Measurement of R2* responses related to FSOC confirmed the value of this approach. The fact that cortical values remained nearly constant as expected. suggested that the smaller ROI’s in fact remained localized to the cortex on re-measurement. Most importantly, medullary R2* levels fell more consistently than observed in previous studies and at both 1.5 and 3 T field strengths. Imaging abdominal organs using 3T can be affected by artifacts from adjacent structures. Occasionally, gas in the colon or small bowel generated significant artifact and limited accurate measurement of R2*. Swapping phase and frequency direction of BOLD acquisition sometimes helped, but often simply moved the artifacts to a different location. In our experience, gas artifacts have been variable using 3T, but not to the extent of negating the benefits of higher magnetic field strength for BOLD imaging. We believe that limiting analysis to localized, stable segments in cortex and medulla represents an improvement in analytical technique.
Conducting BOLD MR studies at 3.0T provided additional advantages over 1.5 T when comparing stenotic and non-stenotic kidneys. As noted above, the absolute and relative differences between medulla and cortex were larger at 3.0T, consistent with higher level detection of the paramagnetic effects of deoxyhemoglobin per se. An additional feature related to measurement of FSOC at 3T was the ability to detect reduced change in medullary R2* values in post-stenotic kidneys that was not evident using the 1.5 T unit (FIGURE 4).
The reduction in FSOC in post-stenotic kidneys may have several explanations. We believe that blunted responses to furosemide represented a marker of kidney tubulo-interstitial injury that resulted in reduced energy-dependent tubular transport. Previous studies from our institution and others indicate that the post-stenotic kidney often has reduced blood flow and glomerular filtration (30;31). Measurements of FSOC in kidneys that are non-functional beyond complete arterial occlusion demonstrate minimal responsiveness (8;22). Similar changes with reduced medullary R2* signal are evident in kidney allografts with active interstitial inflammation (6) or during acute ureteral obstruction due to stones (9). We suspect that kidneys that remain functional beyond partial atherosclerotic occlusive lesions as observed here have partial impairment of FSOC as part of gradually progressive interstitial injury. Studies in an animal model of atherosclerosis and renal artery stenosis indeed demonstrate tubular dysfunction distal to the occlusive lesion (32). An additional mechanism may reflect reduced FSOC in stenotic kidneys on the basis of reduced pharmacologic activity, e.g. reduced arterial delivery of furosemide, reduced filtration and luminal activity and transport of the drug. These mechanisms are not mutually exclusive and further studies to define the basis for alterations in medullary R2* signals in health and disease are needed.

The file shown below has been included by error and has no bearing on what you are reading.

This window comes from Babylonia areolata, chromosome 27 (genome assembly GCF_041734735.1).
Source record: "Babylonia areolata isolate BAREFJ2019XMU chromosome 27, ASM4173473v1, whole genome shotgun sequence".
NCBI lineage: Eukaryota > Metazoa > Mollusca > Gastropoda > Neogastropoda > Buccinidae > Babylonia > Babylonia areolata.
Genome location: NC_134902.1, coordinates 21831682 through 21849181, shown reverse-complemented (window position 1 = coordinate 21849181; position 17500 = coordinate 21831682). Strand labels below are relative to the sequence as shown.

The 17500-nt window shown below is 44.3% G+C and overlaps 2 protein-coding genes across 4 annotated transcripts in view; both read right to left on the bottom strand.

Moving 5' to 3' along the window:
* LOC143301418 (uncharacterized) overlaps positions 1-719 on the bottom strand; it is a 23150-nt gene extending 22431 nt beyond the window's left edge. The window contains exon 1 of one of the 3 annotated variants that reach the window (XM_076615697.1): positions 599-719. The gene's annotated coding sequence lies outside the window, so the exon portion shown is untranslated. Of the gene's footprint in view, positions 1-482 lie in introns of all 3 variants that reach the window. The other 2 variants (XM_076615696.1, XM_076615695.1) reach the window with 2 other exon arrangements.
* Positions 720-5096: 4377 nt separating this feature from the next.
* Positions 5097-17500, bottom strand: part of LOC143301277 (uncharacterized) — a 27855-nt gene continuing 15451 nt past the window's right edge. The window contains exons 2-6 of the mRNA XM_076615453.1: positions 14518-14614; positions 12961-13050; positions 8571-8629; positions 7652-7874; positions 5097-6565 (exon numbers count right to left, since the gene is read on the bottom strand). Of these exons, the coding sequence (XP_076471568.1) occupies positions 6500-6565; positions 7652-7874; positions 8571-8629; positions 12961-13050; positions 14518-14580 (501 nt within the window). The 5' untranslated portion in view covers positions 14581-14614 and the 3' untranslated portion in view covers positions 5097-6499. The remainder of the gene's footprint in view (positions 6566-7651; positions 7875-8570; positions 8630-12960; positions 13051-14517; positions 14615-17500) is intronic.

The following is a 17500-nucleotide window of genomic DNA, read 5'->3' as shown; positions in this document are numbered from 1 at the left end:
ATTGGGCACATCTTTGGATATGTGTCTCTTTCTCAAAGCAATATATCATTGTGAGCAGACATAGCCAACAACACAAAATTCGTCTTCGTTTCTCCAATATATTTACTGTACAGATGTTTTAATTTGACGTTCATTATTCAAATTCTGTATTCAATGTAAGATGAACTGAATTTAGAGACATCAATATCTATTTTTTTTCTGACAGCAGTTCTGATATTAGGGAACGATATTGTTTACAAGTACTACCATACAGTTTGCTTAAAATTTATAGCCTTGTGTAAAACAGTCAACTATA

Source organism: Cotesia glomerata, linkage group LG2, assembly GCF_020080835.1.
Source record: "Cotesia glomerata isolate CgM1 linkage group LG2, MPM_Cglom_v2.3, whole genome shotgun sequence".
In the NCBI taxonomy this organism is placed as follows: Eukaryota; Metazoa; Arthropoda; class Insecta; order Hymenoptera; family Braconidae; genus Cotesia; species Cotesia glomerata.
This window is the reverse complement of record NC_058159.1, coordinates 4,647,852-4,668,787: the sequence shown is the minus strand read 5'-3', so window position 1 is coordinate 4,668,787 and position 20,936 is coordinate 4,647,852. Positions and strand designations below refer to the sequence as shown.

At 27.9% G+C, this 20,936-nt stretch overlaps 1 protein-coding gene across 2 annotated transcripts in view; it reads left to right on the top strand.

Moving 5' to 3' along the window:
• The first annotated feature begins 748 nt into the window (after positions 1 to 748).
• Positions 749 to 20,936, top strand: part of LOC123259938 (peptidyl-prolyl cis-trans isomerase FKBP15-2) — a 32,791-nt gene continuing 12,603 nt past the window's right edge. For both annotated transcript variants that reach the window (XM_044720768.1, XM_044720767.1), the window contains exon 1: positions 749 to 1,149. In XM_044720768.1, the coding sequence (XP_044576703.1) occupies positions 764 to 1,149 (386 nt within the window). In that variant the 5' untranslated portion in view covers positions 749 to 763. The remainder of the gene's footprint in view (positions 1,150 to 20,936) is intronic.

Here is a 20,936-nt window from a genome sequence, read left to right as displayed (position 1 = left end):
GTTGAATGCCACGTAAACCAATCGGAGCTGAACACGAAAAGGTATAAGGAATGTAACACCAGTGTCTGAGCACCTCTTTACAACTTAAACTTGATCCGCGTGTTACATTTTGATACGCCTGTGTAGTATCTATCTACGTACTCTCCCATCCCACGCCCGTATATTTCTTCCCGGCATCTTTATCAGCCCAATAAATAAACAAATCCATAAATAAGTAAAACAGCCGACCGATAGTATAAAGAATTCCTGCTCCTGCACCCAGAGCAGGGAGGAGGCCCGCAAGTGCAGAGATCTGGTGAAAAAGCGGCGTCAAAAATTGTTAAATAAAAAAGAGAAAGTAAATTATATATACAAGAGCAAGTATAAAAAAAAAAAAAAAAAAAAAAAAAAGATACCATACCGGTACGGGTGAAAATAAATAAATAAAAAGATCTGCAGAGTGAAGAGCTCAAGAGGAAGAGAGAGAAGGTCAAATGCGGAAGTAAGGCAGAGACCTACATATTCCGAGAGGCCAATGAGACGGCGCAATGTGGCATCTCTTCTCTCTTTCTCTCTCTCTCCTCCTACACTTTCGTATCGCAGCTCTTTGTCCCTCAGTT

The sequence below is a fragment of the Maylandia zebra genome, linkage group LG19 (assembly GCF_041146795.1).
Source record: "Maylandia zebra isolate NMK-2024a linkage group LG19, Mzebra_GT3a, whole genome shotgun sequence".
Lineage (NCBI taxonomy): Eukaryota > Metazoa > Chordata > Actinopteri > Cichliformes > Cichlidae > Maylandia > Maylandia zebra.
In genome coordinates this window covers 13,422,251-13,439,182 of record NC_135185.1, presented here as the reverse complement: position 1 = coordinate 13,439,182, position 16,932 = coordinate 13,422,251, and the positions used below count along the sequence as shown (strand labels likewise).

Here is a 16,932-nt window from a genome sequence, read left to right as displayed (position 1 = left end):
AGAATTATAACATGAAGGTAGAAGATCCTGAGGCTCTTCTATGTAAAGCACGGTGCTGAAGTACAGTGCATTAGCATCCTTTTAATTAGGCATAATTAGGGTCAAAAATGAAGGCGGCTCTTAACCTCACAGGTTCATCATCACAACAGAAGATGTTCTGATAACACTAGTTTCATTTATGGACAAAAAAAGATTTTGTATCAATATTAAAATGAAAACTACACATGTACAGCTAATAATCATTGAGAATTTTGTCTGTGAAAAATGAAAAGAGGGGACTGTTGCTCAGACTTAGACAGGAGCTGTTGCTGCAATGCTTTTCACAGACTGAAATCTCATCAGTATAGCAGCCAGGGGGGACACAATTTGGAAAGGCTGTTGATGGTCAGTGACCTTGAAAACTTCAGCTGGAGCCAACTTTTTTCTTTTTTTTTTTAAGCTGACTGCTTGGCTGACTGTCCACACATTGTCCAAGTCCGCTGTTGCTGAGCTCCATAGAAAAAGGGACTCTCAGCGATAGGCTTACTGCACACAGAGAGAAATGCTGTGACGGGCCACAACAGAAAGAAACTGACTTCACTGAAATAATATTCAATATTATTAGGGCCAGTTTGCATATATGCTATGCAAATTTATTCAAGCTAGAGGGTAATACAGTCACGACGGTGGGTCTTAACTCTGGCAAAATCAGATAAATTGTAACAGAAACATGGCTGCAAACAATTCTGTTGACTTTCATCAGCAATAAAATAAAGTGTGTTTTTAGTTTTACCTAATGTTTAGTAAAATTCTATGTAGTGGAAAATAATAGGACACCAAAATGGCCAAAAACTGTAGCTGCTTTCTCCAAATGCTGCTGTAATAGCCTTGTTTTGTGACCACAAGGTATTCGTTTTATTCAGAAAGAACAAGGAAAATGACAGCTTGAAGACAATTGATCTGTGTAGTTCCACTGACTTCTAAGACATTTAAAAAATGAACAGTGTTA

Limitations in this study reflect the differences in specific patients and sample size analyzed using the methods reported here. While the absolute medullary R2* levels and relative change after furosemide using the 3T system were different in all patients with hypertension with and without renal artery stenosis, we cannot exclude the possibility that differences between stenotic and non-stenotic kidneys partly reflected differences in the patients studied rather than intrinsic differences in magnet field strength. The larger numbers of patients studied with 3T using these methods may have improved detection limits of some of these differences. We were gratified to observe that analytic strategies to more sharply localize cortical and medullary regions of interest improved the resolution of functional differences between local areas of the kidney at both field strengths.
Taken together, these studies extend the potential for BOLD MR to be applied as a functional tool to examine disease states in the kidney. Our results underscore the need to precisely define stable and consistent ROI’s within cortex and medulla that avoid volume averaging artifacts. They further demonstrate substantially higher relative and absolute R2* signals in the ischemic regions of the kidney, consistent with demonstrated areas of locally reduced tissue oxygen. Most importantly, these preliminary studies using 3T BOLD MR indicate changes in R2* after inhibition of transport-related tubular oxygen consumption reach a quantitative level approximating established suprabasal oxygen consumption related to tubular transport in the medulla. Changes observed with 1.5 T were consistently below this magnitude. These data support application of BOLD MR imaging using 3T with precisely defined ROI’s as a functional measure of regional tissue oxygenation and changes in oxygen consumption for further study of human renovascular disease.